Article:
An Indianapolis attorney who pleaded guilty to public indecency last year after being accused of exposing himself to two busloads of high school girls basketball players is facing new charges of stealing more than $53,000 from a client.
Raymond Fairchild, 73, has been charged with theft as a Level 5 felony for allegedly taking $53,226.35 from the proceeds of a client’s litigation settlement, Marion County Prosecutor Terry Curry’s office said Tuesday. The funds had been awarded as part of a $100,000 wrongful death settlement for the loss of the client’s husband.
“The theft of property from an innocent victim is always intolerable,” Curry said in a written statement. “However, the relationship between an attorney and his client is one of trust, and it is thus particularly egregious if a professional, as alleged in this matter, abuses that trust for his own greed.”
According to the probable cause affidavit filed in Marion Superior Court, Fairchild was representing the client in two civil lawsuits—one suit against the driver of the vehicle that struck and killed her husband and the other suit against the employer of the driver.
In July 2015, the client settled the wrongful death suit against the driver for $100,000, the affidavit says. Fairchild then filed a petition to put $53,226.35 of the settlement into an account for the deceased’s daughter, and to pay $6,773.65 for funeral expenses and $40,000 for his attorney fees.
However, in September 2016, Fairchild was suspended from the practice of law for 180 days without automatic reinstatement for failure to act in a proposed medical malpractice complaint. He asked attorney Brent Jones to take over representation of the client in the second wrongful death lawsuit against the driver’s employer, according to the affidavit
A short time later, the client tried to deposit a $250 check from her husband’s closed bank account into the account Fairchild was supposed to have opened for her daughter, the affidavit says. But the credit union told her no account had ever been opened. When contacted, Fairchild told Jones the missing funds were safe, although he provided no documentation as to where the money was, according to the affidavit.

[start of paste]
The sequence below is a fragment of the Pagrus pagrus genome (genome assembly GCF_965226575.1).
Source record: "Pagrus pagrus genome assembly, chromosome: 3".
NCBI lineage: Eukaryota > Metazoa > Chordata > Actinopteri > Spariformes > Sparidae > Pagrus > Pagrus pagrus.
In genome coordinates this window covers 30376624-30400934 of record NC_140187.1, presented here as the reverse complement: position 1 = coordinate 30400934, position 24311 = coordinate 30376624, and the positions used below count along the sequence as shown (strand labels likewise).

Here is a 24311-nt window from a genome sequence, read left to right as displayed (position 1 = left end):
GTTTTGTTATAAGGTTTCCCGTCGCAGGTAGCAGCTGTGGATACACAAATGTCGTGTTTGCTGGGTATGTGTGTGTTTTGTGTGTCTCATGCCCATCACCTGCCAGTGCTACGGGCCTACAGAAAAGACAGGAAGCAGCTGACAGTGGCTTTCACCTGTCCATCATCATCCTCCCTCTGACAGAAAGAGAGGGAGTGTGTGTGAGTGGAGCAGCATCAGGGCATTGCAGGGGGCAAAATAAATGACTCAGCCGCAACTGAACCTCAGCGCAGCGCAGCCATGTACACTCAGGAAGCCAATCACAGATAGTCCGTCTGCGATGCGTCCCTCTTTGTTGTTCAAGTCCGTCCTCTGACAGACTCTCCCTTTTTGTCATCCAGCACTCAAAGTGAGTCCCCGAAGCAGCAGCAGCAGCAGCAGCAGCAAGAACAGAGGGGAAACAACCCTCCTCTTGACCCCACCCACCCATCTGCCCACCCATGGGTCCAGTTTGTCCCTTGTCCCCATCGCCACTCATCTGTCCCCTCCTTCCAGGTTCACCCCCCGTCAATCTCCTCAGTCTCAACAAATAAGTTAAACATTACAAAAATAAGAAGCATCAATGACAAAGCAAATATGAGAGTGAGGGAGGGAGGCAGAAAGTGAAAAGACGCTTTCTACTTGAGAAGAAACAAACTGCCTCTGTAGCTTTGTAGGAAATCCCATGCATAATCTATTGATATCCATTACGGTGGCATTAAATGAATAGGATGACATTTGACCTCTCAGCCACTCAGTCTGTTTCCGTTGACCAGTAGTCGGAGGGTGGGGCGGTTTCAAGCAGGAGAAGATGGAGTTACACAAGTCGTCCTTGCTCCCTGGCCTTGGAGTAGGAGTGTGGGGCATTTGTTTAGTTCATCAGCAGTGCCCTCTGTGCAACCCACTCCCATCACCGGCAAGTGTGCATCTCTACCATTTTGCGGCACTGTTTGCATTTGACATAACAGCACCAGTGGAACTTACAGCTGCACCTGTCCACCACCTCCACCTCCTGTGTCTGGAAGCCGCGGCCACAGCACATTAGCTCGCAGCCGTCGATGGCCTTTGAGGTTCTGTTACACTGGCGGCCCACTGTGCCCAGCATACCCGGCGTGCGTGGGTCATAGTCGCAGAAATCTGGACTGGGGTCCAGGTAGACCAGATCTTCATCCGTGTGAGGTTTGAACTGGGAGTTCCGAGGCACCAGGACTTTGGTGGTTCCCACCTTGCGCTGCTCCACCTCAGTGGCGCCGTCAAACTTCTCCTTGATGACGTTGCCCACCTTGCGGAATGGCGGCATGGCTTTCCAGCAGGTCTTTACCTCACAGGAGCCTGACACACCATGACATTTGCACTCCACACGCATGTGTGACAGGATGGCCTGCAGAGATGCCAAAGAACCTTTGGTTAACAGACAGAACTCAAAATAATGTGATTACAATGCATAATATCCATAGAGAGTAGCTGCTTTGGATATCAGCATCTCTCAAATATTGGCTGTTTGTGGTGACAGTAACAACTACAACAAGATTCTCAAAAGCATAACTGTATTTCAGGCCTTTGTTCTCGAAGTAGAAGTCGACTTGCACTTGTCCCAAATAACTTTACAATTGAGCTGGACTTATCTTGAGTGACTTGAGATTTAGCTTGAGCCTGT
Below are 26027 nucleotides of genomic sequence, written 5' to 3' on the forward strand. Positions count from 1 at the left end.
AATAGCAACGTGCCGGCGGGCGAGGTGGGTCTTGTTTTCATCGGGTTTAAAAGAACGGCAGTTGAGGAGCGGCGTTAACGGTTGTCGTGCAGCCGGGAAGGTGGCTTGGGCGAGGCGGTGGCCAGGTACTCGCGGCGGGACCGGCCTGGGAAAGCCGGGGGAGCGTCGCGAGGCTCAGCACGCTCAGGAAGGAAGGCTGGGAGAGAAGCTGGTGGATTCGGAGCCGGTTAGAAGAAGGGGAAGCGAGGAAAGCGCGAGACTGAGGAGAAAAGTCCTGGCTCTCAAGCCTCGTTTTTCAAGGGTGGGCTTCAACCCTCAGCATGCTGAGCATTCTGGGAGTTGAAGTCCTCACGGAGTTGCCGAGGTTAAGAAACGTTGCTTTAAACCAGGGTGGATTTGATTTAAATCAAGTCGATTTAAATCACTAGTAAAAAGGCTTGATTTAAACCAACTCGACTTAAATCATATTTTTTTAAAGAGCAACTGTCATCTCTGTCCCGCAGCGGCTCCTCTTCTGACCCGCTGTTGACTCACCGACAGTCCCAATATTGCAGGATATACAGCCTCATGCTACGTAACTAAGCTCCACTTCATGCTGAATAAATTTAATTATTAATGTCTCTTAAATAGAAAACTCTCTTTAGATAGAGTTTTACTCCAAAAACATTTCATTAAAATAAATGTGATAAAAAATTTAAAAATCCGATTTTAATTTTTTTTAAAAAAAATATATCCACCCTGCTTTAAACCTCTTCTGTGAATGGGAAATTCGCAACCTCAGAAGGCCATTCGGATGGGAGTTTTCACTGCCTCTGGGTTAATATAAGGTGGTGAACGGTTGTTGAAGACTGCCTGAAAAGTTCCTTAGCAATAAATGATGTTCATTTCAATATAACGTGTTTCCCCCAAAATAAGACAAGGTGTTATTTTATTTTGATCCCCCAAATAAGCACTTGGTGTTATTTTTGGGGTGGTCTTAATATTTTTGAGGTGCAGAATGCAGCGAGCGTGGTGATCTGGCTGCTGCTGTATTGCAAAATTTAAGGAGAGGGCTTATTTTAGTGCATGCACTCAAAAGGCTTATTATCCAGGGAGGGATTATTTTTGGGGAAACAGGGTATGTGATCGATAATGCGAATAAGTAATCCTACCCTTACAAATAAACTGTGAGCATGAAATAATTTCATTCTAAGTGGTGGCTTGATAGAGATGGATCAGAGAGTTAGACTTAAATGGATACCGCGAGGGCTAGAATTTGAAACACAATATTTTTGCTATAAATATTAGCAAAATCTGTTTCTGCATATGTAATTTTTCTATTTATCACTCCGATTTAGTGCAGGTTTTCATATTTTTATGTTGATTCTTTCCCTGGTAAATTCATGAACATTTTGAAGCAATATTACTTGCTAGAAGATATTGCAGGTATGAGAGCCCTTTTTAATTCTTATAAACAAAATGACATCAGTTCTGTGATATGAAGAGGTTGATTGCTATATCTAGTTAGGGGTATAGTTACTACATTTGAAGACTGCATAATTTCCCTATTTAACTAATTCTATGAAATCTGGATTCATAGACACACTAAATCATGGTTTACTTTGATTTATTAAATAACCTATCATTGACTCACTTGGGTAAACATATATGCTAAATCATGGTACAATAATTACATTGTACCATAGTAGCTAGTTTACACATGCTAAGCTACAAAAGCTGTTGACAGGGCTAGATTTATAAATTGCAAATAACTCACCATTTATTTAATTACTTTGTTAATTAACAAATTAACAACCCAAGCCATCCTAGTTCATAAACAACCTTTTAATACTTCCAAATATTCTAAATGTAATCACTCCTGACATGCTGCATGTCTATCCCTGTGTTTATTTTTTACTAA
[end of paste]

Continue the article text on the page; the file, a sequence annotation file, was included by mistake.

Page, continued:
Jones then referred the client to Forrest Bowman to represent her in recovering the $53,226.35, the affidavit says. The client filed a complaint with the Indiana Supreme Court Disciplinary Commission in February 2019.
In March 2019, the second lawsuit was resolved for about $120,000, and Jones instructed Bowman to put the money into the restricted trust account for the daughter. About a month later, Fairchild started showing up at Jones’ office, and once at his home, asking for a percentage of the settlement, according to the affidavit.
The Indianapolis Metropolitan Police Department then subpoenaed the records from Fairchild’s business checking account. Police confirmed that Fairchild deposited the $100,000 settlement check in August 2015 and paid the funeral home in December 2015. But none of the other nearly 80 checks written between August 2015 and February 2016 were issued to the client, the daughter or the estate of the husband.
According to the affidavit, Fairchild failed to release any funds to the client, her daughter or the estate of the deceased. The client has confirmed she has not received any payment from Fairchild or any explanation as to what happened to the settlement funds.
The Indiana Roll of Attorneys lists Fairchild as being suspended and shows a handful of past disciplinary proceedings against him.
In September 2017, Fairchild faced six charges after he was accused of pulling his car alongside a Northern Wells Community School district bus carrying a girls basketball team while traveling on Interstate 70 near the Indianapolis International Airport and exposing his genitals.
Several students and an assistant coach posted the story and photos on Facebook. Seeing the entry on social media, a Union City girls basketball team came forward with a similar story and identified Fairchild as the man who had exposed himself to them.
Fairchild pleaded guilty Oct. 15, 2018, to two counts of public indecency and was sentenced to two years’ probation.